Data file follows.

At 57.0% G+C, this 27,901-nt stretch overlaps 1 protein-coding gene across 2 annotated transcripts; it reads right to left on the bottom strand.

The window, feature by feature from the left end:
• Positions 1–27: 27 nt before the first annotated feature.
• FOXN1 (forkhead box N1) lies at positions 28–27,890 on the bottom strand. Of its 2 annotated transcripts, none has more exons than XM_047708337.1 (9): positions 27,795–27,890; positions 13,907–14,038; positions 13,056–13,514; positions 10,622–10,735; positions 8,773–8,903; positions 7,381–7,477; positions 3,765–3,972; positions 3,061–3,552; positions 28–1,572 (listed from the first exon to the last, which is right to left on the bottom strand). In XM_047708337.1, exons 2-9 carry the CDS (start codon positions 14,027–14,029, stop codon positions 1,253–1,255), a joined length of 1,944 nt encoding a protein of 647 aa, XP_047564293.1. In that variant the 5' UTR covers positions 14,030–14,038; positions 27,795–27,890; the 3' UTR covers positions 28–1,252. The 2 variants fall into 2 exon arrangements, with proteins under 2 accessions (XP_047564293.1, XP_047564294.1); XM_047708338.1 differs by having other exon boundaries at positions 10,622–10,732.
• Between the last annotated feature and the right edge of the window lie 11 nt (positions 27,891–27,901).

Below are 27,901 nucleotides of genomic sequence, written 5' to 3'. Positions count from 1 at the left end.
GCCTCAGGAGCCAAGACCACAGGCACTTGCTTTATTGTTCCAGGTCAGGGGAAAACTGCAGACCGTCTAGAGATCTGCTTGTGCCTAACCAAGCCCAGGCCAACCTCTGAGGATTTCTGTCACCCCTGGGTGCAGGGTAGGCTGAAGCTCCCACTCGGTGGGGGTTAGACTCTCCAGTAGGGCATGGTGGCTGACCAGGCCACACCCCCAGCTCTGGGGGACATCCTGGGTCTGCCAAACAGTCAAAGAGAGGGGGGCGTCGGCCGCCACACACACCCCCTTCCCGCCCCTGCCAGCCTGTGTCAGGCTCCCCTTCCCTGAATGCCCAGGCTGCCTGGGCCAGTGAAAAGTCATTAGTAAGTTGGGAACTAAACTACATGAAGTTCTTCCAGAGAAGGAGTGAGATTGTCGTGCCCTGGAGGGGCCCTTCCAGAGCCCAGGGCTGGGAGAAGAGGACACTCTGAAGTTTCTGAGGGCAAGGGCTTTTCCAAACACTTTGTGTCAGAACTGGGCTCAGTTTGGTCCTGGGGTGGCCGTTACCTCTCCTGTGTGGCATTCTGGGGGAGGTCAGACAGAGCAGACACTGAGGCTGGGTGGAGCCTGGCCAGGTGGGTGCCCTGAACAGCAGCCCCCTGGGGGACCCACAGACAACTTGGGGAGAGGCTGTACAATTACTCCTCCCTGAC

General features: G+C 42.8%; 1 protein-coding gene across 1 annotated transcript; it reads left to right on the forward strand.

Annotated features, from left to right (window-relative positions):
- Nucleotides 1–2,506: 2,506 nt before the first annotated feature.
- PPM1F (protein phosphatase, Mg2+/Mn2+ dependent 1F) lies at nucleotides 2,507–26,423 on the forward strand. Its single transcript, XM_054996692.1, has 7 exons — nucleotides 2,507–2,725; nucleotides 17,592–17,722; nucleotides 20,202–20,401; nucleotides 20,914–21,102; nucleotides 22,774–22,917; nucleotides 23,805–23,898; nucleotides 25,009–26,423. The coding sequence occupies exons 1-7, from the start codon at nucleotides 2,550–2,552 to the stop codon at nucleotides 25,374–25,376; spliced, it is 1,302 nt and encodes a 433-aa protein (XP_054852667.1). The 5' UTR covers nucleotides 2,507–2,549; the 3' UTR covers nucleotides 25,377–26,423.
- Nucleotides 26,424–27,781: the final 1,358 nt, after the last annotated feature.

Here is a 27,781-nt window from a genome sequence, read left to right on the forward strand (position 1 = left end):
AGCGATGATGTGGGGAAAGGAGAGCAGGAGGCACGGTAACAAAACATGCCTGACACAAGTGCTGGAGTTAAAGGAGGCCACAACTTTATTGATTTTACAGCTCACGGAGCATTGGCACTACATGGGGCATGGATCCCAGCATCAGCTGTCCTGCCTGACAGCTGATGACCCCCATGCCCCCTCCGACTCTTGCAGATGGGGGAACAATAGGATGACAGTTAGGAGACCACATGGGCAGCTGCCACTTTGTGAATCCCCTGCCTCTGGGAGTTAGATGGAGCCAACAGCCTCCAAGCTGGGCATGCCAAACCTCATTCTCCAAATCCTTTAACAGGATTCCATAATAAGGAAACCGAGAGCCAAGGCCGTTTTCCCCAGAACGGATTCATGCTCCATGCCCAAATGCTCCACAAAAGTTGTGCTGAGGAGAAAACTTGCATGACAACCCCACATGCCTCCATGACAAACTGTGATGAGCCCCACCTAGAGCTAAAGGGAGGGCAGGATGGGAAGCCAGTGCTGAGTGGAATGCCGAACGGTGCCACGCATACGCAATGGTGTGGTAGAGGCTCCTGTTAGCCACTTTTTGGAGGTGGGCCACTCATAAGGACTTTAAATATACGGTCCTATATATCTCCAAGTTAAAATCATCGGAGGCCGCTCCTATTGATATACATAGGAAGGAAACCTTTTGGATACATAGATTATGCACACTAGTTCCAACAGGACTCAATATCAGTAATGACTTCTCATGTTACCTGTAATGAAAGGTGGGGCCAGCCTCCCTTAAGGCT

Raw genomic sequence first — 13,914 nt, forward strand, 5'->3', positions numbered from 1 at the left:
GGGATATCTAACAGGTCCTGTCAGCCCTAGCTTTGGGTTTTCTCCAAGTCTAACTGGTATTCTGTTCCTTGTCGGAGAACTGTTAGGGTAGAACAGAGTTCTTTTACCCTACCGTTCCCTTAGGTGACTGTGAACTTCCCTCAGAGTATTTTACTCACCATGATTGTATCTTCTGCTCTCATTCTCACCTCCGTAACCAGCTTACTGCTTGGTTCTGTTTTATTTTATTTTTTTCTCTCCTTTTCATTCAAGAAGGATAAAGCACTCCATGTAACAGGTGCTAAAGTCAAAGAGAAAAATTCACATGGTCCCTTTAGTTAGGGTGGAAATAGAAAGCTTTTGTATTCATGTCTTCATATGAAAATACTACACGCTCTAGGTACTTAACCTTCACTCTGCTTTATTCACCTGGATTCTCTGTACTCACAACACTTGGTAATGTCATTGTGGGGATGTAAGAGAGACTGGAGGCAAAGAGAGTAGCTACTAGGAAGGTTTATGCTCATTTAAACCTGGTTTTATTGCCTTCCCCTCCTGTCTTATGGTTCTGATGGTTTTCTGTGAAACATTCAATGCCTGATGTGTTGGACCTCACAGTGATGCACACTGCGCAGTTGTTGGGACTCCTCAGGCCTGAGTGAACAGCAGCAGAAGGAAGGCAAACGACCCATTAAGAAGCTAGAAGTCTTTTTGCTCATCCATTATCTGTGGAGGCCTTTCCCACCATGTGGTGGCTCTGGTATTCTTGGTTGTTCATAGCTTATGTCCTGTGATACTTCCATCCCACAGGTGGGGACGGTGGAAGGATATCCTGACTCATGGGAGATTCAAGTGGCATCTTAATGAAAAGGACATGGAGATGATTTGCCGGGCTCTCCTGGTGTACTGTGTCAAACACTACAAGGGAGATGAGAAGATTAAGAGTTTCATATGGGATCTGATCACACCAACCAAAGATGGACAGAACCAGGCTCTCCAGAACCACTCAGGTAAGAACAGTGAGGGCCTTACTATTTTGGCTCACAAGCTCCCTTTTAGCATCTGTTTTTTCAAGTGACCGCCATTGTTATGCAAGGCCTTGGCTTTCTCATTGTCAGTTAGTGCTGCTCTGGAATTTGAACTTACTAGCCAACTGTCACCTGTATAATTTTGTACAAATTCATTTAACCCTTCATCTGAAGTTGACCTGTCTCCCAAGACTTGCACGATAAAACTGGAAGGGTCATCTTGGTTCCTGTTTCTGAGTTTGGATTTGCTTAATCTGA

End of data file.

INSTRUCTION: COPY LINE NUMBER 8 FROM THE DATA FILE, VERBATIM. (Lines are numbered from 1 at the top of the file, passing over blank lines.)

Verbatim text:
General features: G+C 42.8%; 1 protein-coding gene across 1 annotated transcript; it reads left to right on the forward strand.